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Ellis, St. Mary's hospitals suspend almost all COVID-19 testing

Ellis, St. Mary's hospitals suspend almost all COVID-19 testing

Other hospitals across region also running short on test kits
Ellis, St. Mary's hospitals suspend almost all COVID-19 testing
A masked parking valet blocks the driveway as people walk to the COVID-19 test tent at Albany Med on Wednesday.
Photographer: John Cropley

SCHENECTADY — Ellis Hospital has suspended most testing for COVID-19 due to a shortage of test kits.

The only full-service hospital in Schenectady County has already tested about 500 people, many in a drive-through setting near its emergency room entrance. It is now running out of supplies as the disease spreads rapidly through the Capital Region.

The hospital said it is working with local and state officials to procure more test kits, but until it can, it is reserving the remaining supply for the sickest patients admitted to the hospital.

Ellis suggested that people who suspect or fear that they are infected with COVID-19 stay home in quarantine. Getting tested does not affect the length of the quarantine, nor reduce the critical need for keeping distance from other people.

Other hospitals across the region are in the same boat as Ellis.

St. Mary’s Healthcare in Amsterdam also has discontinued testing for all but the sickest patients admitted to the hospital, again because of short supplies of testing gear.

Glens Falls Hospital, Glens Falls Hospital and the hospitals operated by St. Peter’s Health Care have not suspended testing but will if supplies run low.

Albany Medical Center, which runs the largest hospital in the region and which sits in the county with the highest patient count in upstate New York, said it is operating with only a two- to three-day supply of test kits on hand and will have to scale back to testing only its own patients (and staff) if its supply line slows or halts.

In the meantime, it has been testing large numbers of patients in the community, even those without authorization from physicians, which most other test sites are still requiring. Incoming CEO Dr. Dennis McKenna said Wednesday that Albany Med had administered 1,402 tests in the preceding six days.

Albany Med also went live this week with its own COVID-19 testing lab, gaining federal approval for a facility prepared by its Virology Department. So it can now diagnose infections in house. But here again, though, the hospital is limited by the supply chain: It currently has only enough of the active ingredient used in the process to perform 200 tests.

McKenna and two other Albany Med executives spoke at a news conference Wednesday to reassure the community that the facility is prepared and ready to respond to the COVID-19 crisis.

“The reason why Albany Medical Center is able to do this is because we have done this before, and we have prepared for this,” McKenna said, citing the hospital’s response to the SARS outbreak and the H1N1 pandemic in the 2000s.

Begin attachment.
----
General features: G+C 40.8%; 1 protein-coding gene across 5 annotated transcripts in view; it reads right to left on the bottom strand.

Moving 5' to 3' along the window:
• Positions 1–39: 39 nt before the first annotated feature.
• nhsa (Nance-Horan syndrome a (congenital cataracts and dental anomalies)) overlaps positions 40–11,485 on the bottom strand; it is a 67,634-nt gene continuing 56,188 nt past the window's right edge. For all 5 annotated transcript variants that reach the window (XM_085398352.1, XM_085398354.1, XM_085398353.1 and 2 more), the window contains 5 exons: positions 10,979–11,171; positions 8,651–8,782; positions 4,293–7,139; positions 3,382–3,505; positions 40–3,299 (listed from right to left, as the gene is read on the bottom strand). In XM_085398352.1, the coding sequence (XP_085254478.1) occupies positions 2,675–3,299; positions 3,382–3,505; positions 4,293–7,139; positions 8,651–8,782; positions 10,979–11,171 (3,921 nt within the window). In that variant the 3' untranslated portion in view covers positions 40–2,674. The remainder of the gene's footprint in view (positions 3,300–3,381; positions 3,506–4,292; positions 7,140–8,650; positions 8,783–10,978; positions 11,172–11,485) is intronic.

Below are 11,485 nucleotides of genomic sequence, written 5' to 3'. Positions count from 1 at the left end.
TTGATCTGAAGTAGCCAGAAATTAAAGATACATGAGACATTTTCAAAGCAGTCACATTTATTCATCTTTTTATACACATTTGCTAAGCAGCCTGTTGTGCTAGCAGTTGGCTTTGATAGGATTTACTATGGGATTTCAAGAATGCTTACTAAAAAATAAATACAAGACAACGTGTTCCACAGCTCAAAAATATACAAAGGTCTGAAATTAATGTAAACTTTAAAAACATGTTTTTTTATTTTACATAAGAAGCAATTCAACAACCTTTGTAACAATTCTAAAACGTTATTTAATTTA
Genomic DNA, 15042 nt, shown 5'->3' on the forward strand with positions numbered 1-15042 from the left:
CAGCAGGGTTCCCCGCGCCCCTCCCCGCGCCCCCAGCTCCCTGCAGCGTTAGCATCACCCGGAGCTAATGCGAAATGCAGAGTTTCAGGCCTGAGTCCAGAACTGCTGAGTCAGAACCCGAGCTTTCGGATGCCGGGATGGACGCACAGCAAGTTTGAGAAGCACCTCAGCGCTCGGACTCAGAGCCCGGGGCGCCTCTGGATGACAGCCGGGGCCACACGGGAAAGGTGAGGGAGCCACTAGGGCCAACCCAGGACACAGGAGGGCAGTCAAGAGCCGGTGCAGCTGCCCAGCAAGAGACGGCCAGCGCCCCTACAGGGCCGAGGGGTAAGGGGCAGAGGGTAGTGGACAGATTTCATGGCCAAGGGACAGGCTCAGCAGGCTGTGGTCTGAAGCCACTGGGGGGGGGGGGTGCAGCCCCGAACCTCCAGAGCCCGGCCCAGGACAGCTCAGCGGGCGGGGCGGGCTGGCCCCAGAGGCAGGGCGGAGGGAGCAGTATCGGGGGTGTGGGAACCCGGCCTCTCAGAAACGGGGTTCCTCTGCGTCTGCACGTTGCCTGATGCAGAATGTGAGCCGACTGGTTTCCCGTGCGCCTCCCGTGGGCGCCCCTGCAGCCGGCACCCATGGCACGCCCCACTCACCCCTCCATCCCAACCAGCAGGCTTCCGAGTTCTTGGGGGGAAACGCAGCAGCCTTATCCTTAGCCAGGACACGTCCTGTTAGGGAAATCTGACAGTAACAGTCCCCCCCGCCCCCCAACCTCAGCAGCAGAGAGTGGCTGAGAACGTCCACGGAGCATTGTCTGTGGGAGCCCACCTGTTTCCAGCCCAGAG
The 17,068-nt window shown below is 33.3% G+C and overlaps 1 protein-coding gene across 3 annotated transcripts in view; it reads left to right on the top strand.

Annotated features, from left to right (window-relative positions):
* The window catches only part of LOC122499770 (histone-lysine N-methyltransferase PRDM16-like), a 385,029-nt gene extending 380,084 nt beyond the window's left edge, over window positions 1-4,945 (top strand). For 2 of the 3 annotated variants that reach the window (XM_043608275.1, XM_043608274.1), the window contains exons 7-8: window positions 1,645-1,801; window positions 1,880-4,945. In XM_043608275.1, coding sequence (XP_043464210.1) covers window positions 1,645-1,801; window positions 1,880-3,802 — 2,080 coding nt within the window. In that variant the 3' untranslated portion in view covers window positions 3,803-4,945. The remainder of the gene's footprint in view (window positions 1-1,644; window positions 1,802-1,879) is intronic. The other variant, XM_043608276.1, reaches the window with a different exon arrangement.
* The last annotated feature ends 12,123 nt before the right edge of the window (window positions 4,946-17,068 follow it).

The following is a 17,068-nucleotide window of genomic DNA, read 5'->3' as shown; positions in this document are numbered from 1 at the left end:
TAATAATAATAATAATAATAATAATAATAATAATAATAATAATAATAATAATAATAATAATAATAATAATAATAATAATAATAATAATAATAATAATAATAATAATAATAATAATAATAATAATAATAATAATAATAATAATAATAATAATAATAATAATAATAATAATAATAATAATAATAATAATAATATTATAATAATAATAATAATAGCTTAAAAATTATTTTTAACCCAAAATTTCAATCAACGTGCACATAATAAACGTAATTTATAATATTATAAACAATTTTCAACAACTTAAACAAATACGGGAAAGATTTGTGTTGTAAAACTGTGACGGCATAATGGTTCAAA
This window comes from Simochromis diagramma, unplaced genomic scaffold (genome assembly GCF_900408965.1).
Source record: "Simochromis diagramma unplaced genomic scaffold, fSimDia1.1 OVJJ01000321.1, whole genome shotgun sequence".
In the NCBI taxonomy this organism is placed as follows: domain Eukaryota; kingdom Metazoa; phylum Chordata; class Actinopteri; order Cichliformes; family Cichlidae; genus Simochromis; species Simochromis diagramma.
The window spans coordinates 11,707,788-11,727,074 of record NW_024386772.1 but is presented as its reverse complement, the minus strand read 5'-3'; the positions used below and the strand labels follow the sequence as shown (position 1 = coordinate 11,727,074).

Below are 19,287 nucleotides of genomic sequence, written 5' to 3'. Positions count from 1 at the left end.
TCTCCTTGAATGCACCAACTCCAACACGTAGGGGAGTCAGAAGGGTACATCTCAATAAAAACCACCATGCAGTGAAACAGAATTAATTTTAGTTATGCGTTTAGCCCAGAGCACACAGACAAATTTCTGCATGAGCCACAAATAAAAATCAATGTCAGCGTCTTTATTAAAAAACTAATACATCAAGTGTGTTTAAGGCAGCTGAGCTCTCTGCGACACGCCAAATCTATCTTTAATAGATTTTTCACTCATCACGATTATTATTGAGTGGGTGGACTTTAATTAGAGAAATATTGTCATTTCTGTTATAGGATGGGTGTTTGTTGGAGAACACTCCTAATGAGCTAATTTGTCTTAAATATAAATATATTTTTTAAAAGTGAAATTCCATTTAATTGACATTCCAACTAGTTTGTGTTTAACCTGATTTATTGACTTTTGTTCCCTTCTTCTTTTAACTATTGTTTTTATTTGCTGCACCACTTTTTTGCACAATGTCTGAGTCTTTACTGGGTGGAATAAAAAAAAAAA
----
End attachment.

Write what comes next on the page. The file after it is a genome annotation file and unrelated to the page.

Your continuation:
The numbers are different with COVID-19 but what hospital personnel are doing is the same.

“This is why people go into medicine: They go into medicine because they want to take care of anyone with anything at any time,” McKenna added. “We are prepared to meet that mission.”

As of Wednesday, Albany Med is caring for six inpatients with confirmed COVID-19 infections, one of them in the intensive care unit.

Dr. Fred Venditti, executive vice president for system care delivery, gave a rundown on the hospital’s preparations:

  • There are 80 rooms equipped with the negative pressure ventilation systems needed for contagious patients, all tested and ready to go.
  • Additional spaces are available for quick conversion as patient rooms if needed.
  • The hospital has 75 of the ventilators needed for patients with severe respiratory problems, will get more if it can, and has enough trained personnel on hand to use all of them.
  • Albany Med has adequate supplies masks, gowns and other equipment on hand.
  • Leaders at Albany Med and 10 other hospitals across the region hold a conference call for about an hour each morning to bring each other up to speed on what is happening in other hospitals, in great detail.
  • Around noon, managers at Albany Medical Center meet to discuss whether there is adequate space, personnel and blood supply to do all elective surgical procedures scheduled the next day, or whether some need to be postponed to free up space or personnel to deal with COVID-19. Some patients have canceled their own procedures to avoid being in the hospital at this time.
  • Ellis Medicine said patients with respiratory symptoms who can’t get tested at Ellis should call their doctor or the health care provider who ordered the test and seek further instructions, but advised them not to show up unannounced at a medical facility without calling ahead.

If the situation reaches the level of an emergency, call 911, Ellis advised.

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